Reflections on Agamben’s Homo Sacer: The Last Act (L’Uso dei Corpi)

Stelios-Faitakis12At Critical Legal Thinking, Flavio Michele Ceci discusses ‘Homo Sacer: The Last Act’ – the recent publication of Giorgio Agamben’s L’uso dei Corpi — forthcoming in English translation as The Use (or Usage?) of Bodies.

Here’s the first paragraph:

Giorgio Agamben has abandoned Homo sacer. By his own admission in the foreword to his book, and having so acknowledged in the first lecture of his 2014 seminar at the European Graduate School, his latest L’uso dei Corpi—forthcoming in English translation as The Usage of Bodies—will be the last chapter of his 20-​year-​long research. Abandoned, he said and wrote, because every demanding philosophical effort cannot be pushed to an end, it cannot be concluded. HomoSacer800In these words, there is already a sort of declaration, a signal from the place he belongs and toward the place he currently occupies in western philosophy. Homo sacer ends with a book gathering his writings and ideas over a span of 20 years, reworking the texture of a lifetime’s thought by recollecting its latest inheritance, but mostly — and more importantly — advancing something on the future.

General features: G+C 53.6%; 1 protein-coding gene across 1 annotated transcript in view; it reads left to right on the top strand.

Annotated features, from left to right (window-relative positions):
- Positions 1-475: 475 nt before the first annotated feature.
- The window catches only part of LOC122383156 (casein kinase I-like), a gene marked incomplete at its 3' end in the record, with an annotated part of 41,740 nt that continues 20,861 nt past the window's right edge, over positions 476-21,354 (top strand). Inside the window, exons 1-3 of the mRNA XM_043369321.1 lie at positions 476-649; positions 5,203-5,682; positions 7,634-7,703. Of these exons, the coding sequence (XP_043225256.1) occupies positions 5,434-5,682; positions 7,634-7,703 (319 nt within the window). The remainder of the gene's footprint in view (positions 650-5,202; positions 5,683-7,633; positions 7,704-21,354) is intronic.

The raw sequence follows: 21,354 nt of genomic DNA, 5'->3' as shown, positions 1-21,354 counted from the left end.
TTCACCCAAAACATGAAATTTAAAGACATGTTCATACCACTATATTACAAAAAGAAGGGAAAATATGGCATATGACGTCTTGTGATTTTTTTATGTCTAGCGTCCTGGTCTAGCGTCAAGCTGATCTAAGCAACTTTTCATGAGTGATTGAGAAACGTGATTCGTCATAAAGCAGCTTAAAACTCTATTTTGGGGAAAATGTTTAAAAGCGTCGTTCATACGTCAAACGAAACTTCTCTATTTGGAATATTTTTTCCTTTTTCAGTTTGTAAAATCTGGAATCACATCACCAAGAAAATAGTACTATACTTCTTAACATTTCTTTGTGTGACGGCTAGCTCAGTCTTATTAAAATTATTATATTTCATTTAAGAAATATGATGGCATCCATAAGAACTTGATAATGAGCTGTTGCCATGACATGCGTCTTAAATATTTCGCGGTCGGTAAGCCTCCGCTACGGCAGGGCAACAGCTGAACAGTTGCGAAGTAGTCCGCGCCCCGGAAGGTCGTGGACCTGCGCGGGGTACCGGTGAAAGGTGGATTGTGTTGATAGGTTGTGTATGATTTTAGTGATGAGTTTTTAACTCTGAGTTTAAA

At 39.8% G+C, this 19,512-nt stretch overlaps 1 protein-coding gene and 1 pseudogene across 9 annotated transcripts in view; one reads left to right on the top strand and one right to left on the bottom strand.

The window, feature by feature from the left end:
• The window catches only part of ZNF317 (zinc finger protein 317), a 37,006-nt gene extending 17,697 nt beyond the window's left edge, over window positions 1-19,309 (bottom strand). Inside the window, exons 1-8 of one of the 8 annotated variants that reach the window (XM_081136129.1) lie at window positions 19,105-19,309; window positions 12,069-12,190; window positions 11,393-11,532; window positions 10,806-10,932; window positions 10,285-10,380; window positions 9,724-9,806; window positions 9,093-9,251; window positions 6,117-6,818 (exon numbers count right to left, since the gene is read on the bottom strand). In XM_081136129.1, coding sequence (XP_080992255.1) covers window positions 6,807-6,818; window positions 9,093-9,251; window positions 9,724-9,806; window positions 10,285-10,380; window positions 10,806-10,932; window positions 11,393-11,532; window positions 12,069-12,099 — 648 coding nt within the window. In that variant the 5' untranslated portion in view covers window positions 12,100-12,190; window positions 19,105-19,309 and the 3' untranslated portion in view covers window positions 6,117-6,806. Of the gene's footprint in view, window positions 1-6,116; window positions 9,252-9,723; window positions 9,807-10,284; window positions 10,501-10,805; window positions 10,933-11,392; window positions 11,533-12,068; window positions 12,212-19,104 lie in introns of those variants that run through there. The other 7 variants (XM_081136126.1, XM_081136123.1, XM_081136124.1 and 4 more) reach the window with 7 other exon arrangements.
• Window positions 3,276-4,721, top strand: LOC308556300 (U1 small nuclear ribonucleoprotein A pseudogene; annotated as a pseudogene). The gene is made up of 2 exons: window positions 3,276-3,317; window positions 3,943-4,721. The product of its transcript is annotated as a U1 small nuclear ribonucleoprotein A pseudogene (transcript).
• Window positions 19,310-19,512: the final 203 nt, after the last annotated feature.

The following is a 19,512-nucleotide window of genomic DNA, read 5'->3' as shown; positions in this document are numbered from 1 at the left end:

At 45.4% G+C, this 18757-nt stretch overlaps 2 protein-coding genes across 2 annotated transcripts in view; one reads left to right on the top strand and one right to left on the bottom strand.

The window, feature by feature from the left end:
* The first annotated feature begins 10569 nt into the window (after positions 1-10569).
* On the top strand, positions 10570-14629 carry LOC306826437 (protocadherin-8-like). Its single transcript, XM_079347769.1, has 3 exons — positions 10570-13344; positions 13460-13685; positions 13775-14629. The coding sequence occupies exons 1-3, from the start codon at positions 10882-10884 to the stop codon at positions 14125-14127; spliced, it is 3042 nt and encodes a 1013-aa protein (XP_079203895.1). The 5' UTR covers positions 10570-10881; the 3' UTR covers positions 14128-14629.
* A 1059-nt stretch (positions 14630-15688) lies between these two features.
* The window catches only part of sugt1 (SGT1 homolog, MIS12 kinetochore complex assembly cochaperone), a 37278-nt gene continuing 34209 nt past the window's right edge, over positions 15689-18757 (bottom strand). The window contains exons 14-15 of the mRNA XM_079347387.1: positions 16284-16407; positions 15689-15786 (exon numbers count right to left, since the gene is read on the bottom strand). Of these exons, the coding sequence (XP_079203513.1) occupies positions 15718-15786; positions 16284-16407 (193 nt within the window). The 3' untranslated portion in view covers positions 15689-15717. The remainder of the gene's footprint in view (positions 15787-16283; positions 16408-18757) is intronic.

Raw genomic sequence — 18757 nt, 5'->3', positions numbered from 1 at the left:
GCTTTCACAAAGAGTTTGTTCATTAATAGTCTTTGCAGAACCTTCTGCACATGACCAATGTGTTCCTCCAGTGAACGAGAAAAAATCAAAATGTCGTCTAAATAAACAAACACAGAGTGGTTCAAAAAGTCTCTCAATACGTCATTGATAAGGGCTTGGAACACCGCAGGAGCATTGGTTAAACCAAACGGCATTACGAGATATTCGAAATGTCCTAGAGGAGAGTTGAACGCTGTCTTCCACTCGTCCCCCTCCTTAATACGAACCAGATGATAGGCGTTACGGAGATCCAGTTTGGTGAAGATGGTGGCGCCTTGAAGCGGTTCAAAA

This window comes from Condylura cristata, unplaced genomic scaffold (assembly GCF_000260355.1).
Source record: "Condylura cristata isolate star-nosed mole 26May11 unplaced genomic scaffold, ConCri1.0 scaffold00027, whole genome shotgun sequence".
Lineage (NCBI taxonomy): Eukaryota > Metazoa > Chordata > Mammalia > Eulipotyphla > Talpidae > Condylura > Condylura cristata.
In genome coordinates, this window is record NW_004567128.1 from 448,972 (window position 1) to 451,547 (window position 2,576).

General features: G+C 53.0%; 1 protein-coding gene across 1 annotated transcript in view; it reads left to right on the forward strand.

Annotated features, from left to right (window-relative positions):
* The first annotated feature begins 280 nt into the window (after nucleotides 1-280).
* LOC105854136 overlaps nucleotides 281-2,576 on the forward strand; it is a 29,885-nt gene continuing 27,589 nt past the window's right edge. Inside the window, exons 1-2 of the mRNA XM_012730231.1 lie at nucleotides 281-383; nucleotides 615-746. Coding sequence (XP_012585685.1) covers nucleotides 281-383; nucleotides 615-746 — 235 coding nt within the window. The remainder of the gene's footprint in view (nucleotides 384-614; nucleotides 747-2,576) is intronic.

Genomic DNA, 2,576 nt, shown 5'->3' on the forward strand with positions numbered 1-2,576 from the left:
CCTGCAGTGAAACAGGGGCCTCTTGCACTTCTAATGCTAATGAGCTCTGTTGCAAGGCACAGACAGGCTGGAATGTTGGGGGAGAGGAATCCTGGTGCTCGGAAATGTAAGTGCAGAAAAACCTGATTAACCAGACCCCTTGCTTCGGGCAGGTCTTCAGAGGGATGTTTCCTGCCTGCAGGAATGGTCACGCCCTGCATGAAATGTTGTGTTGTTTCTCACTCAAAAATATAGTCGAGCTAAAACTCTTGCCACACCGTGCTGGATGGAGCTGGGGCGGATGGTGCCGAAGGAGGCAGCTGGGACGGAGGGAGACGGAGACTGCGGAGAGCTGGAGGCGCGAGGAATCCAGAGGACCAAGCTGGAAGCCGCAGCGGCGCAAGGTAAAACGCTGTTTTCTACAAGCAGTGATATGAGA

A schema of the whole Homo Sacer series can be found here.

 

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1 Response to Reflections on Agamben’s Homo Sacer: The Last Act (L’Uso dei Corpi)

  1. Pingback: Top posts on Progressive Geographies this week | Progressive Geographies

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